Why do people get mono anyway?

Have you ever wondered why it seems that people who seek more medical care seem to get mono more often than those who care for themselves? One possibility is the regular use of antibiotics. While antibiotics can be effective against many bacterial infections, the use of antibiotics during viral infections may increase the risk of chronic viral infections including mono.

Many folks are surprised to learn that it’s common to get mono after being on antibiotics.

Sometimes if you go to a doctor with a virus, a cold, or a flu virus, the doctor will prescribe an antibiotic for you to take. Even though antibiotics don’t affect viruses directly, because antibiotics are pain-relieving and anti-inflammatory, you can begin to feel better shortly after taking the antibiotic.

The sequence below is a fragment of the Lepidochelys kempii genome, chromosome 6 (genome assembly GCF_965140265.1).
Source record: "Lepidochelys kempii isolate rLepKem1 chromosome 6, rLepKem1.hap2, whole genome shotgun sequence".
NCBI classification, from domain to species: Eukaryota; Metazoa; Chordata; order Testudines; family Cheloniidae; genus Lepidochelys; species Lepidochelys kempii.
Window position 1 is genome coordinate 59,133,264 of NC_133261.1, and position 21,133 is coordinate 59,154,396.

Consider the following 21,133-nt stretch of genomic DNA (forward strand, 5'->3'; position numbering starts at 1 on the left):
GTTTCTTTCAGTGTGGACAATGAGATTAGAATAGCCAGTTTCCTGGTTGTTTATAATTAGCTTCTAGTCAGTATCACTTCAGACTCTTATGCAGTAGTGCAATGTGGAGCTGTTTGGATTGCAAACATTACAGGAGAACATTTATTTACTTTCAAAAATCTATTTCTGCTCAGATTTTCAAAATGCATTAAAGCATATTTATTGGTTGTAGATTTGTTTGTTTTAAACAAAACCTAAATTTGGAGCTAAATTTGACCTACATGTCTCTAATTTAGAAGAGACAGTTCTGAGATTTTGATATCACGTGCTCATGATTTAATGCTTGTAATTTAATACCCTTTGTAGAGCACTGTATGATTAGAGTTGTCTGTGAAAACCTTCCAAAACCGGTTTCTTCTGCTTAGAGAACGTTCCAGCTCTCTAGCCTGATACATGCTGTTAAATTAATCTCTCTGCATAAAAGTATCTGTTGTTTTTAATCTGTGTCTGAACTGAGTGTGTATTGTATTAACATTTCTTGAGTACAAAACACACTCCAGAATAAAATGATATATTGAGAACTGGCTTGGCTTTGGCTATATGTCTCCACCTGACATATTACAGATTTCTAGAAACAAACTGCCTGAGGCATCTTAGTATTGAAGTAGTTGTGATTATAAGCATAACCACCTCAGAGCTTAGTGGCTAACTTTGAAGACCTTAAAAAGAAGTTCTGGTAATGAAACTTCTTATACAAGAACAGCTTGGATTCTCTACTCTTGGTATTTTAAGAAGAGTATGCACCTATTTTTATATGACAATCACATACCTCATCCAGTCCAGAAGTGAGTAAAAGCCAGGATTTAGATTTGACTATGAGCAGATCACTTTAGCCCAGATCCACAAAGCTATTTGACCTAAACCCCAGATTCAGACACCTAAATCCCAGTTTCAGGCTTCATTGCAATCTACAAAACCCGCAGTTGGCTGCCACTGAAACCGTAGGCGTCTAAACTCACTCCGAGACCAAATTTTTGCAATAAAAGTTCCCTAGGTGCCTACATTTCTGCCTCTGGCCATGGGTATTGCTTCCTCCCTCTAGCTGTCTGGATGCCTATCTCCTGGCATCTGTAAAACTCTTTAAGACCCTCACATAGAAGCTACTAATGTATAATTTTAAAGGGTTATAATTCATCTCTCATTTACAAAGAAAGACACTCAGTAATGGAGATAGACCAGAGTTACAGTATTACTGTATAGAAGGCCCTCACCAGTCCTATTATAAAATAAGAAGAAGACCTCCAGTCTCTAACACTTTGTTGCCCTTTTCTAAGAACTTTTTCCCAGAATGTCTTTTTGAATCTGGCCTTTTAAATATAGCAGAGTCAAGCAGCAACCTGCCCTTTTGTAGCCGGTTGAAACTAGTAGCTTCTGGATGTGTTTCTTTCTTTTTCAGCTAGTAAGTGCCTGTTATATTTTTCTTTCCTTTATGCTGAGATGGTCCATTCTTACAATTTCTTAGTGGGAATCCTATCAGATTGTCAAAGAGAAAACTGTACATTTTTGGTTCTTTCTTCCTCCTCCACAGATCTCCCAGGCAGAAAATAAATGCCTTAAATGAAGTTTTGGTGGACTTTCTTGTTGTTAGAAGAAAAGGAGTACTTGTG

But, according to Chinese medicine, antibiotics are like ice to the stomach. This means rather than strengthening your spleen to clean the virus out of your body, the antibiotic only further weakens your spleen. Alcohol, caffeine, sugar, and other artificial sweeteners weaken the spleen by dehydrating your digestive tract, while antibiotics weaken the spleen by cooling your digestive tract.

In our culture, where we are pressured to ‘just keep going’, we often rely on caffeine (coffee, coffee, coffee) and sugar to keep up. When we add in the overuse of antibiotics, our spleen can become weakened. Rather than aggressively fighting viruses, our spleen can become a carrier of viral infections.

When your energy system is worn down and you have a virus, a cold, or a flu virus, there are simple and natural ways to support and strength your spleen. Go here to learn more. If you have questions about mono, call and schedule an appointment to visit Dr. Brad for further support.

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